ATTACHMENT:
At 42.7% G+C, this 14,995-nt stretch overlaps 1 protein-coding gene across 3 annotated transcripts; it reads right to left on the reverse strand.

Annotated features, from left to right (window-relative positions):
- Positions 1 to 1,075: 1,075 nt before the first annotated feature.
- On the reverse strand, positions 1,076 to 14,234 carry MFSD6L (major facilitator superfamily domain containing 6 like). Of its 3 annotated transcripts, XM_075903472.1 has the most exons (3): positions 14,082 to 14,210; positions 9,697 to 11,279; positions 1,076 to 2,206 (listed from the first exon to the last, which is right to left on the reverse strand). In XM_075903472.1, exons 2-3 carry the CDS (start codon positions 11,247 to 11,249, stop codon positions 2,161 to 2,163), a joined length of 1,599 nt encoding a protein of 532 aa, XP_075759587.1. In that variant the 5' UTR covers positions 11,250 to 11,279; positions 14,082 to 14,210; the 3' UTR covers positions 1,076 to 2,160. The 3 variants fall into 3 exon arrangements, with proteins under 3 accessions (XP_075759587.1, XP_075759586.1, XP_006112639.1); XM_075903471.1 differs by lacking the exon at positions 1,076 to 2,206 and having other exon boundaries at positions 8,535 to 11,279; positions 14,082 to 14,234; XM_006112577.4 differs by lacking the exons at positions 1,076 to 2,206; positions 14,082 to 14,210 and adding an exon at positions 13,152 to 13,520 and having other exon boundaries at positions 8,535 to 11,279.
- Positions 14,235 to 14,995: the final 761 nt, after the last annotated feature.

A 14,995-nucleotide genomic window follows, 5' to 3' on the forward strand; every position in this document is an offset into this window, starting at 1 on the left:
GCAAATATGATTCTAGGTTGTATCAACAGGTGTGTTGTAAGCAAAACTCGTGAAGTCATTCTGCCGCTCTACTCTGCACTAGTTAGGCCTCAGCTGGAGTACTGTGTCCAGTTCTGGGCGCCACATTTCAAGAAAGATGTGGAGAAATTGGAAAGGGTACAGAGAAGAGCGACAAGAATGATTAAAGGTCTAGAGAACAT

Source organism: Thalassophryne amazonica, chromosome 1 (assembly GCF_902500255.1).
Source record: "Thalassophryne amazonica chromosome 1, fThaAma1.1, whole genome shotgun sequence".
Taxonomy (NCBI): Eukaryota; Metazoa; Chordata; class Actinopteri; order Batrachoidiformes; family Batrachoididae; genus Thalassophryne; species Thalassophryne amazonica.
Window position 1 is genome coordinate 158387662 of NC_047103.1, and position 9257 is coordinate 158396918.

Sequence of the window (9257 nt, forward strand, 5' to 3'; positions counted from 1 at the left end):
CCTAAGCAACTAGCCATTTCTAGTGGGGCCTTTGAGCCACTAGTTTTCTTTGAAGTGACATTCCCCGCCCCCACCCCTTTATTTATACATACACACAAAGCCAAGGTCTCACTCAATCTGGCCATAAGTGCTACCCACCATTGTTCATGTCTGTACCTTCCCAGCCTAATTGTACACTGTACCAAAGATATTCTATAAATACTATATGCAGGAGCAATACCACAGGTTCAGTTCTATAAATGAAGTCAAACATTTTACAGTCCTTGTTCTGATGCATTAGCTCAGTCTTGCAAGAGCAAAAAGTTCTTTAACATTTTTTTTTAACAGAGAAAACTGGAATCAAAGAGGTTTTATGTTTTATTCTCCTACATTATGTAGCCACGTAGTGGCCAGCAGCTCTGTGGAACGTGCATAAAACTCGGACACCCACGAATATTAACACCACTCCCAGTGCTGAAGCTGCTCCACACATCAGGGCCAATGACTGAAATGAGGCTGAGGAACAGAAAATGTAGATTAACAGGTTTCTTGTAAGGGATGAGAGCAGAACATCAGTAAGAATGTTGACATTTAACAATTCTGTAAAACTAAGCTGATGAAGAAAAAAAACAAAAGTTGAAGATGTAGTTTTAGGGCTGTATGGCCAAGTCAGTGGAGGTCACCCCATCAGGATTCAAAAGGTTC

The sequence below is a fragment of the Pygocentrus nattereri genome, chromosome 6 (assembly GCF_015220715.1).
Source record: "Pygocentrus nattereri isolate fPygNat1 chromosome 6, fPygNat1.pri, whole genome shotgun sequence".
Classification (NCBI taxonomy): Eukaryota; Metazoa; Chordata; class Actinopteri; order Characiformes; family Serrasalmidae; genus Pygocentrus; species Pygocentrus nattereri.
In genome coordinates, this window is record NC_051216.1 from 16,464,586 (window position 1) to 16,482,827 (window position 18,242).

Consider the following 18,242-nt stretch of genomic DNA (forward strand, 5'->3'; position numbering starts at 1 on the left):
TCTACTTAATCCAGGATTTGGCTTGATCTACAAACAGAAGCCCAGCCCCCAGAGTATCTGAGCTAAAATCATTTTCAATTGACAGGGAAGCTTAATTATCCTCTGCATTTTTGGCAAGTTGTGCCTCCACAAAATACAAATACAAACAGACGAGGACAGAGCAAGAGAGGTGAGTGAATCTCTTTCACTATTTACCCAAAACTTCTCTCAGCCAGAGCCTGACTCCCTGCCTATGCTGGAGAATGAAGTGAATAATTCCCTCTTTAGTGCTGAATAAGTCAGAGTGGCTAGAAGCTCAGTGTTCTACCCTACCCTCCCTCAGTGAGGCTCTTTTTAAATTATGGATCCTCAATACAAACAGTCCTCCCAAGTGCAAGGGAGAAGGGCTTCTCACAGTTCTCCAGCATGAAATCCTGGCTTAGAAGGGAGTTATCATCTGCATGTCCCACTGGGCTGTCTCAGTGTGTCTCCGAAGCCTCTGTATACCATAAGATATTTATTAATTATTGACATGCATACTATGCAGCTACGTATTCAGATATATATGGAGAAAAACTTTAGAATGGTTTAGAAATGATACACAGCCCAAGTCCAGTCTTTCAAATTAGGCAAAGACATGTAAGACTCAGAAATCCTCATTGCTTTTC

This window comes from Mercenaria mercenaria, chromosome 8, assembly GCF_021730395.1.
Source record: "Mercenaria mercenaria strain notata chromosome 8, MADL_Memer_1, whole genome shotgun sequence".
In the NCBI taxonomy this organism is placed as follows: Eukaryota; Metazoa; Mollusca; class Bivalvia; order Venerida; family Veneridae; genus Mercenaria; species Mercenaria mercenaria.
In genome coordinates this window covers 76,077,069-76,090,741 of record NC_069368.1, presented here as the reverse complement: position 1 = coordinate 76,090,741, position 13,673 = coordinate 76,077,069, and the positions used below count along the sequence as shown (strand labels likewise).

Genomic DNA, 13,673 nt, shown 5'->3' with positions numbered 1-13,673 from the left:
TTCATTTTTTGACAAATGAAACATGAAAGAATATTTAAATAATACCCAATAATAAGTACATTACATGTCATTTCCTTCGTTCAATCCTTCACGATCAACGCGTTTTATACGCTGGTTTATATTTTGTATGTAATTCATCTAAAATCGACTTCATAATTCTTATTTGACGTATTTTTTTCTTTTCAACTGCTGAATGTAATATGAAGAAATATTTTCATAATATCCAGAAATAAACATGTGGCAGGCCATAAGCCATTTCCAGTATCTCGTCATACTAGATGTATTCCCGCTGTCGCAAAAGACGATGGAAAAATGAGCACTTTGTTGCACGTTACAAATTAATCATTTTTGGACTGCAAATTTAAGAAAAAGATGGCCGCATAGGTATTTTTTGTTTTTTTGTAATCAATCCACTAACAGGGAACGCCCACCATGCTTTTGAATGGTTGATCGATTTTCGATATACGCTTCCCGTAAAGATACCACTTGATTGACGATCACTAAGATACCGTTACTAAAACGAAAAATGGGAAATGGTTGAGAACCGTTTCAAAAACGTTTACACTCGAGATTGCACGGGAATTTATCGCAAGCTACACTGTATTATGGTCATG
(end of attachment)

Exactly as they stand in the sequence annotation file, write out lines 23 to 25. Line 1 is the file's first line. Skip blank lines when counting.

In genome coordinates this window covers 76,077,069-76,090,741 of record NC_069368.1, presented here as the reverse complement: position 1 = coordinate 76,090,741, position 13,673 = coordinate 76,077,069, and the positions used below count along the sequence as shown (strand labels likewise).

Genomic DNA, 13,673 nt, shown 5'->3' with positions numbered 1-13,673 from the left:
TTCATTTTTTGACAAATGAAACATGAAAGAATATTTAAATAATACCCAATAATAAGTACATTACATGTCATTTCCTTCGTTCAATCCTTCACGATCAACGCGTTTTATACGCTGGTTTATATTTTGTATGTAATTCATCTAAAATCGACTTCATAATTCTTATTTGACGTATTTTTTTCTTTTCAACTGCTGAATGTAATATGAAGAAATATTTTCATAATATCCAGAAATAAACATGTGGCAGGCCATAAGCCATTTCCAGTATCTCGTCATACTAGATGTATTCCCGCTGTCGCAAAAGACGATGGAAAAATGAGCACTTTGTTGCACGTTACAAATTAATCATTTTTGGACTGCAAATTTAAGAAAAAGATGGCCGCATAGGTATTTTTTGTTTTTTTGTAATCAATCCACTAACAGGGAACGCCCACCATGCTTTTGAATGGTTGATCGATTTTCGATATACGCTTCCCGTAAAGATACCACTTGATTGACGATCACTAAGATACCGTTACTAAAACGAAAAATGGGAAATGGTTGAGAACCGTTTCAAAAACGTTTACACTCGAGATTGCACGGGAATTTATCGCAAGCTACACTGTATTATGGTCATG